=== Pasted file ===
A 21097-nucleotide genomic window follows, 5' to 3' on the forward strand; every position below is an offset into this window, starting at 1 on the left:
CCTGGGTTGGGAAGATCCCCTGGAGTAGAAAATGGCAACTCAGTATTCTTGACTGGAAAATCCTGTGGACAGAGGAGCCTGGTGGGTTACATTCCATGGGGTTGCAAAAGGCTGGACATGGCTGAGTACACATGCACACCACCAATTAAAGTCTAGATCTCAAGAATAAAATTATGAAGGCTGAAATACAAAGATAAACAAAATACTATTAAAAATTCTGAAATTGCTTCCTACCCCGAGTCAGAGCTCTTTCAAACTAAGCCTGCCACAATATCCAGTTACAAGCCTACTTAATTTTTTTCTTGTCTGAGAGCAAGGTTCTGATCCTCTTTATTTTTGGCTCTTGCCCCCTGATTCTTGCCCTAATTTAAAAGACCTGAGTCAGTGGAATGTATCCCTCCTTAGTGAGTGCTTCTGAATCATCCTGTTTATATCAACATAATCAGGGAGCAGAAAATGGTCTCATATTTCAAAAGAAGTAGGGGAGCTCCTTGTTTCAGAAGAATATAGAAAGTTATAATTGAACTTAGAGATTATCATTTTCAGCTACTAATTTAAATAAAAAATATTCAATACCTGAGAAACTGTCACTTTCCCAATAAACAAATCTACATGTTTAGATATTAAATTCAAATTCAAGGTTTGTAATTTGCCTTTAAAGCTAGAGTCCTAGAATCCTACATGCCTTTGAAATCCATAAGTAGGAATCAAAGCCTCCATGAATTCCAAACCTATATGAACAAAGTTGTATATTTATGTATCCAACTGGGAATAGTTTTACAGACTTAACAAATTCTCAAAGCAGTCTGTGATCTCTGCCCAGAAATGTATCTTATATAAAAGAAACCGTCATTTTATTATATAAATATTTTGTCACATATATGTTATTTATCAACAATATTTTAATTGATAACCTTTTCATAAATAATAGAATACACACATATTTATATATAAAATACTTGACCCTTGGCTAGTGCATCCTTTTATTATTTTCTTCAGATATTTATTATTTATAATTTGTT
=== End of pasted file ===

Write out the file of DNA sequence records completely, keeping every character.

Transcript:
A 21097-nucleotide genomic window follows, 5' to 3' on the forward strand; every position below is an offset into this window, starting at 1 on the left:
CCTGGGTTGGGAAGATCCCCTGGAGTAGAAAATGGCAACTCAGTATTCTTGACTGGAAAATCCTGTGGACAGAGGAGCCTGGTGGGTTACATTCCATGGGGTTGCAAAAGGCTGGACATGGCTGAGTACACATGCACACCACCAATTAAAGTCTAGATCTCAAGAATAAAATTATGAAGGCTGAAATACAAAGATAAACAAAATACTATTAAAAATTCTGAAATTGCTTCCTACCCCGAGTCAGAGCTCTTTCAAACTAAGCCTGCCACAATATCCAGTTACAAGCCTACTTAATTTTTTTCTTGTCTGAGAGCAAGGTTCTGATCCTCTTTATTTTTGGCTCTTGCCCCCTGATTCTTGCCCTAATTTAAAAGACCTGAGTCAGTGGAATGTATCCCTCCTTAGTGAGTGCTTCTGAATCATCCTGTTTATATCAACATAATCAGGGAGCAGAAAATGGTCTCATATTTCAAAAGAAGTAGGGGAGCTCCTTGTTTCAGAAGAATATAGAAAGTTATAATTGAACTTAGAGATTATCATTTTCAGCTACTAATTTAAATAAAAAATATTCAATACCTGAGAAACTGTCACTTTCCCAATAAACAAATCTACATGTTTAGATATTAAATTCAAATTCAAGGTTTGTAATTTGCCTTTAAAGCTAGAGTCCTAGAATCCTACATGCCTTTGAAATCCATAAGTAGGAATCAAAGCCTCCATGAATTCCAAACCTATATGAACAAAGTTGTATATTTATGTATCCAACTGGGAATAGTTTTACAGACTTAACAAATTCTCAAAGCAGTCTGTGATCTCTGCCCAGAAATGTATCTTATATAAAAGAAACCGTCATTTTATTATATAAATATTTTGTCACATATATGTTATTTATCAACAATATTTTAATTGATAACCTTTTCATAAATAATAGAATACACACATATTTATATATAAAATACTTGACCCTTGGCTAGTGCATCCTTTTATTATTTTCTTCAGATATTTATTATTTATAATTTGTT